Well, I’ve made it 24 years, four months, and one week before any injuries that required a trip to the hospital. That streak ended today in a probably glorious flailing of limbs as I crashed full speed while skiing and somersaulted a good 15, 20 feet down the run.
Let’s back up a little, shall we?
I’ve been on a ski trip with a group of JET buddies in nearby Niigata Prefecture since Friday night. I had a wonderful time skiing on Saturday; conditions weren’t great, as it hasn’t snowed in a while, so the snow that’s still on the mountain was more slush than anything else. Still, it being my second time on the slopes, when I made it down this one beginner’s run like five times without crashing, I felt pretty good about myself.
The second day dawned just as beautiful and clear as the one before it. We got on the slopes earlier than we had yesterday, and soon we were at the top of that same beginner’s run, ready to race down. Just one problem; the slope wasn’t covered in slush anymore. It was covered mostly in ice. We went down the first small hill before the steeper, longer, second hill, and I was already getting nervous. It was much harder to stop and control my speed than it had been yesterday. Still, I decided to give it a shot.
At first, I tried winding my way down carefully, zig-zagging as good as a skier on her third day of skiing could, but my skis were acting funny because of the ice. Soon, I found myself racing down the mountain, going much faster than I was used to. I still felt somewhat in control though. There wasn’t anyone around me that would cause me to need to break fast or anything so that was good. Eventually, though, near the bottom of the hill, I saw I was rapidly encroaching on a parent and child skiing duo. Even though I was still decently far away from them, I decided to turn slightly and give them a wider berth, just to be sure. I started to turn to the right, my skis starting wobbling, then my left one slipped, and my left side slammed into the ice as I tumbled, tumbled, tumbled, before coming to rest face down, head facing the top of the slope, right under the path of the ski lift.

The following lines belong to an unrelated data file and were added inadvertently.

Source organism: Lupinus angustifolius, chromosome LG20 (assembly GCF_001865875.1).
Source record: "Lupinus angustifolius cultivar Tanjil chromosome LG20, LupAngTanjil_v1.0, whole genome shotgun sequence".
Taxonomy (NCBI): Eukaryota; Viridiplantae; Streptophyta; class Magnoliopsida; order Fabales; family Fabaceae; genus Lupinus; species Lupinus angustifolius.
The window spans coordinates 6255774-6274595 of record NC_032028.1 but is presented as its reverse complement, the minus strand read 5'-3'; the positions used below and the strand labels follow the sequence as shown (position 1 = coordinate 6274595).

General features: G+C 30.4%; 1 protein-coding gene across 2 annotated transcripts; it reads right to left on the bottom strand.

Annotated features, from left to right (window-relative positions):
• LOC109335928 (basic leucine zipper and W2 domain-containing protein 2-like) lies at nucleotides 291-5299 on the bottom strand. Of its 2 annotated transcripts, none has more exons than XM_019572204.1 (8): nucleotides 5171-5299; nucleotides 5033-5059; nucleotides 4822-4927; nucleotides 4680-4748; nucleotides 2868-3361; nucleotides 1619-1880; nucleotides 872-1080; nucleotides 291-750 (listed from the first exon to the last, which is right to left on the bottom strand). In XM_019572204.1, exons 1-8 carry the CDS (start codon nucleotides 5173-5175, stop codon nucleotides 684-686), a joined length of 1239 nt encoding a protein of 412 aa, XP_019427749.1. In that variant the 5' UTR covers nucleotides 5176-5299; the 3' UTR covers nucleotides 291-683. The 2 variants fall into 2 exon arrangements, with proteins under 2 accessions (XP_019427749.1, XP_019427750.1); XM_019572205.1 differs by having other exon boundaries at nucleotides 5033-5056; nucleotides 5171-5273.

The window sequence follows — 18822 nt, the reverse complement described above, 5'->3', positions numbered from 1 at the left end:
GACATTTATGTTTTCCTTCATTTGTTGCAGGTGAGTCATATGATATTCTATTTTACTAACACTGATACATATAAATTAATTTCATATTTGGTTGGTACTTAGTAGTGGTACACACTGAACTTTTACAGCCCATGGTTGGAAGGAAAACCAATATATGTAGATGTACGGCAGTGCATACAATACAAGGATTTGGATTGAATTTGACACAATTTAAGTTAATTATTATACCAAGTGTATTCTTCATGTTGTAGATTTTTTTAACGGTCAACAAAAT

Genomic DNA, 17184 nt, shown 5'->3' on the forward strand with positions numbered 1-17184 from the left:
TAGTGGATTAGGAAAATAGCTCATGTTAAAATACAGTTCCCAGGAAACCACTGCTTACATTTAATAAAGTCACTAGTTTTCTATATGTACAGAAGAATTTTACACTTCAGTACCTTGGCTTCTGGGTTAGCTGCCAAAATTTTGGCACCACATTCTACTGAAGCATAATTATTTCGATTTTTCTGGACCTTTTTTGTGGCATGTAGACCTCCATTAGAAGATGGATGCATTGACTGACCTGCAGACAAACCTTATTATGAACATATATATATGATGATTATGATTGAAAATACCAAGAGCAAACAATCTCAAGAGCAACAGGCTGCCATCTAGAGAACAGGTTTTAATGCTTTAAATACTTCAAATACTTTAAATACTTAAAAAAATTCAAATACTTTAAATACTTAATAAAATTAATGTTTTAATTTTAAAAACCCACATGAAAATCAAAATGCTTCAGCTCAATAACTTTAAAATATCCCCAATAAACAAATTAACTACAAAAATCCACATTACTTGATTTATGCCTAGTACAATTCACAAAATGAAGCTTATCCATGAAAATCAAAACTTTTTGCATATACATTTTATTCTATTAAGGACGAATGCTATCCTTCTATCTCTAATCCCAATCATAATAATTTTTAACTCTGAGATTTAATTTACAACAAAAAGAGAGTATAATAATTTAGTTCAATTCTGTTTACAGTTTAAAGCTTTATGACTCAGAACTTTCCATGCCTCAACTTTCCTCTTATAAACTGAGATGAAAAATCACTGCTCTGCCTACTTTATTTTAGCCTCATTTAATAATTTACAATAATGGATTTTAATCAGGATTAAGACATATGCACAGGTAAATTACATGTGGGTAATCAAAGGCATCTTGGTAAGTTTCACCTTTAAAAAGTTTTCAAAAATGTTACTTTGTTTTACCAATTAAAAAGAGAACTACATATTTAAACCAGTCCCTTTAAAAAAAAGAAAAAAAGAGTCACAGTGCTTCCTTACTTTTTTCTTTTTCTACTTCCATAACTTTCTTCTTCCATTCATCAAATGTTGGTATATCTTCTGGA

It’s all fun and games until…
I immediately knew something was wrong. As one part of my brain was laughing at the image of my skis and poles scattered all over the slope and the sight the people on the ski lift probably got, the other half was concerned with the odd sensation in my left arm. I landed with it in an L shape beside me, and I could move my fingers, but the arm itself was in pain. I didn’t want to move it. One of my friends skied up behind me, and asked if I was ok. The laughing in my head had stopped at this point, and my concern was growing. I gave a weak groan in response, and she quickly popped her skis off. A passing Australian stopped and advised my friend what to do next; they collected my gear and put my skis in the snow in an X shape behind us to warn other people on the slope to watch out.
Soon, friends were calling to me from the ski lift and hurrying down the mountain to get to me; eventually I was in a crowd of gaijin, while a member of the ski patrol carefully took my jacket off and started feeling my arm. She said she didn’t feel anything broken, but I should go to a hospital anyway. A few of my friends volunteered to take me, and I stood up, arm in so much pain I felt dizzy, and slowly walked to the car.